Caesars hails new opportunities

Caesars hails new opportunities

Monday, October 9, 2017 Posted by Joseph Streeter
After almost three years operating within bankruptcy protection, Caesars Entertainment has finally managed to re-order itself, less nearly $20bn in debt

Three years after being dragged through the courts by grievously unhappy creditors and a decade on from a hubristic billion-dollar leveraged buyout that could not have been worse timed, one of the most storied names in US gaming has finally emerged from bankruptcy protection.

Caesars Entertainment, it is fair to say, has endured a tumultuous decade and one where its continued existence came into question on more than one occasion. Following a $31bn takeout in 2008 led by private equity groups TGP and Apollo Global Management, Caesars subsequently became mired in the economic downturn and a series of contentious corporate restructurings whose only achievement, arguably, was to further antagonise its creditors.

The disagreements led to legal challenges, bankruptcy protection and ultimately – after almost three years of limbo, a reorganisation in the creditors favour.

Hence on Friday last week Caesars Entertainment was able to announce a new (simplified) structure, a new board, a greatly reduced debt burden, and high hopes it can put its recent past behind it.

Among the key points is a new ownership structure that hands nearly 60 percent of the equity Caesars Entertainment Operating Co (CEOC) to creditors and importantly, the debt load has been slashed to $9.6bn compared to $25.6bn prior to entering Chapter 11 bankruptcy proceedings. That rebasing will save Caesars approximately $260m in annual interest payment.

The company that has emerged from the agreement is actually two companies; an operating company and a newly-created independent real estate investment trust (REIT) called Vici Properties. This mirrors the relatively recent restructuring at rival Las Vegas and regional operator MGM Resorts International. The creditors also wholly own the REIT and it will collect an annual rent of $165m from the Caesars Palace property in Las Vegas and a further $465m a year from the other properties around the country.

The operating company now runs 47 casinos in 13 US states and in five other countries, including the UK where it runs eight properties.

The chief executive Mark Frissora, who joined at the start of the bankruptcy process in February 2015, continues in his post but a new board has been appointed to support him including a new chairman, James Hunt, who previously worked for 10 years at The Walt Disney Company.

Frissora said that with an enterprise value of approximately $20bn Caesars was “positioned with a solid foundation to pursue a diversified growth strategy.”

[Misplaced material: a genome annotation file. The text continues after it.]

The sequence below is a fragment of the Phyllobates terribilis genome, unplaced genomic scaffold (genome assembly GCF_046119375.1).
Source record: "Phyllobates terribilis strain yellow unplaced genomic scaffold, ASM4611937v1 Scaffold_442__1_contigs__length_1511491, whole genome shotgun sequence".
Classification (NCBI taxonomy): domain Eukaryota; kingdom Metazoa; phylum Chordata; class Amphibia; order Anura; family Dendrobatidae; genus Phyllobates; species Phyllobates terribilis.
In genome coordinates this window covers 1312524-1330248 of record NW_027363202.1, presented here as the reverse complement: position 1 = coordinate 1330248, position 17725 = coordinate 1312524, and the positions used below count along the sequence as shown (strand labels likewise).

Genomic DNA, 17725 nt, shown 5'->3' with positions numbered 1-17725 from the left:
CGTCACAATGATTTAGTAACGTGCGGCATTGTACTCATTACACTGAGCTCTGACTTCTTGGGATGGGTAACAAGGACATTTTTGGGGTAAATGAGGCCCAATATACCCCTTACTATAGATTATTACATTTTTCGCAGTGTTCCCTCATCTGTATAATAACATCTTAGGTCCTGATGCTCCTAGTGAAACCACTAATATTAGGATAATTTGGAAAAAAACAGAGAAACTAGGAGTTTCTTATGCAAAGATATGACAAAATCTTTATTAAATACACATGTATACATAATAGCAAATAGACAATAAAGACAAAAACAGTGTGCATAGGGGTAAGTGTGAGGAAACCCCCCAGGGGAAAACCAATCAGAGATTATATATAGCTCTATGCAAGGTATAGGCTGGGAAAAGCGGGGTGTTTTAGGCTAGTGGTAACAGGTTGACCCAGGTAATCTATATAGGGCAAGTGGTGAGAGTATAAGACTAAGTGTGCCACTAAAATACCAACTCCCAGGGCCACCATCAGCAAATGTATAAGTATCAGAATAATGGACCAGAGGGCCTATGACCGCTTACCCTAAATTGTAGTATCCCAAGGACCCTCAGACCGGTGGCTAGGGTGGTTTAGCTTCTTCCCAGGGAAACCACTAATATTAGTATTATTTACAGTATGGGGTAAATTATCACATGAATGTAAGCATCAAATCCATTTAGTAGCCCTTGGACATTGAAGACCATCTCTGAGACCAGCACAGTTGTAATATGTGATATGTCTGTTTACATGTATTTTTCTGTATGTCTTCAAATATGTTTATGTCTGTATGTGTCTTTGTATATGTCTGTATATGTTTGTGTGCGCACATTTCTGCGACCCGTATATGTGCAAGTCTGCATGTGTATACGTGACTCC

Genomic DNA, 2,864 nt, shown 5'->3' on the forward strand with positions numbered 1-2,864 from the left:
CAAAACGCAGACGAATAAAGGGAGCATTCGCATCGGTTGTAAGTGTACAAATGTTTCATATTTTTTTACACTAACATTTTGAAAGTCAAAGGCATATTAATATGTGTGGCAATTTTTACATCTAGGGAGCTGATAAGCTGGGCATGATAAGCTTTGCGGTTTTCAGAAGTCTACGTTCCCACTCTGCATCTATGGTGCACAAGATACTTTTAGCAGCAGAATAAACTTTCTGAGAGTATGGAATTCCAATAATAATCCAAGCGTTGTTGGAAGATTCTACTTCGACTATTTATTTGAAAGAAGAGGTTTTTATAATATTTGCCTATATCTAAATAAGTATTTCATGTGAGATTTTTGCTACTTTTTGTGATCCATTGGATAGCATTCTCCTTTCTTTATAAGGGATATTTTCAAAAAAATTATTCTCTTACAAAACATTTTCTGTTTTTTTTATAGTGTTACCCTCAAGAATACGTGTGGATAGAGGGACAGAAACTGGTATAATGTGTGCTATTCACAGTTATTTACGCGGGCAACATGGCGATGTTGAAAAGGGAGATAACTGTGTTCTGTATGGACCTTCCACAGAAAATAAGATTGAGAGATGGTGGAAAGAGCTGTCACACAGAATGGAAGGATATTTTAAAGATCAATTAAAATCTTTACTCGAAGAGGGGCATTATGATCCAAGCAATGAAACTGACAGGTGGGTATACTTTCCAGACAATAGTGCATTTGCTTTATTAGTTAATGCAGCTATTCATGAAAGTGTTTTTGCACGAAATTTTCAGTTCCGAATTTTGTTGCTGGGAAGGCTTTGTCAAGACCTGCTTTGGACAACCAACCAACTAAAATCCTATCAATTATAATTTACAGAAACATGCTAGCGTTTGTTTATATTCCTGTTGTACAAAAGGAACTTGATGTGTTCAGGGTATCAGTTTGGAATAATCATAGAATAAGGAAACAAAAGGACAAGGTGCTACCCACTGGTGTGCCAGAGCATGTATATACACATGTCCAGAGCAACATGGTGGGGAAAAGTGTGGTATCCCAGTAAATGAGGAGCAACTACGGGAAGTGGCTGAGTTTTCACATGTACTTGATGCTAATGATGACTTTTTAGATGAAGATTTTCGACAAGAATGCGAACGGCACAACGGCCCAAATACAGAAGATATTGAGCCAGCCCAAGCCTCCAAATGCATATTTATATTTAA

He pointed out that even as the lawyers were fighting over the company’s future in a courtroom in Chicago, the management

maintained and improved the business as the fundamentals of the casino business improved in Nevada and elsewhere.

"Throughout the restructuring process, Caesars has invested significantly to upgrade and renovate its facilities,” he said.

Indeed, capex between 2015 and the end of this year is expected to total $1.5bn. “We are also executing hundreds of initiatives to generate incremental revenue, as well as to enhance operational efficiency, guest experiences and employee engagement through technology-driven innovation and process improvement.”

The company noted it also had $2bn of cash available for further investment. Plans include the development of a convention centre in Las Vegas and the potential for unspecified expansion in other markets.

In its most recent results, Caesars said that revenues for the three months ot June rose 1 percent year-on-year to just slightly over $1bn with strong gaming revenues being offset by poorer than usual hold, primarily in baccarat. Property EBITDA was up over 2 percent to $311m for the period.

In the presentation accompanying the results statement, Caesars spoke about various plans to expand its gaming operations. This includes an esports partnership with Microsoft involving tournaments in both Atlantic City and Las Vegas, a deal with Chinese online gaming and media giant Tencent to promote the World Series of Poker (WSOP) in Asia and a new WSOP format that will enable live television coverage of the main event throughout the tournament.

For all the relief at managing to extricate the company from the claws of bankruptcy, though, the task facing the new board remains largely the same as the situation that confronted TPG and Apollo in 2008 – the lack of a presence in Asia.

While major rivals MGM, Wynn Reports and Las Vegas Sands all have properties in Macau, Caesars remains a western hemisphere casino operator only. If it is to catch up with the major players in the space, it too will need to establish a presence in one or other of the growth markets of Macau, Singapore or, should the political winds remains favourable, in Japan.

Totally Gaming says: Although Caesars is a little way off getting back on a level playing field with its major rivals, the very notion that the casino is back on the road to recovery and breaking free of the shackles of bankruptcy is a positive step. The expansion ambitions that have been shown by Caesars are the ingredients that are required should they hope to increase the speed of the recovery process.

 
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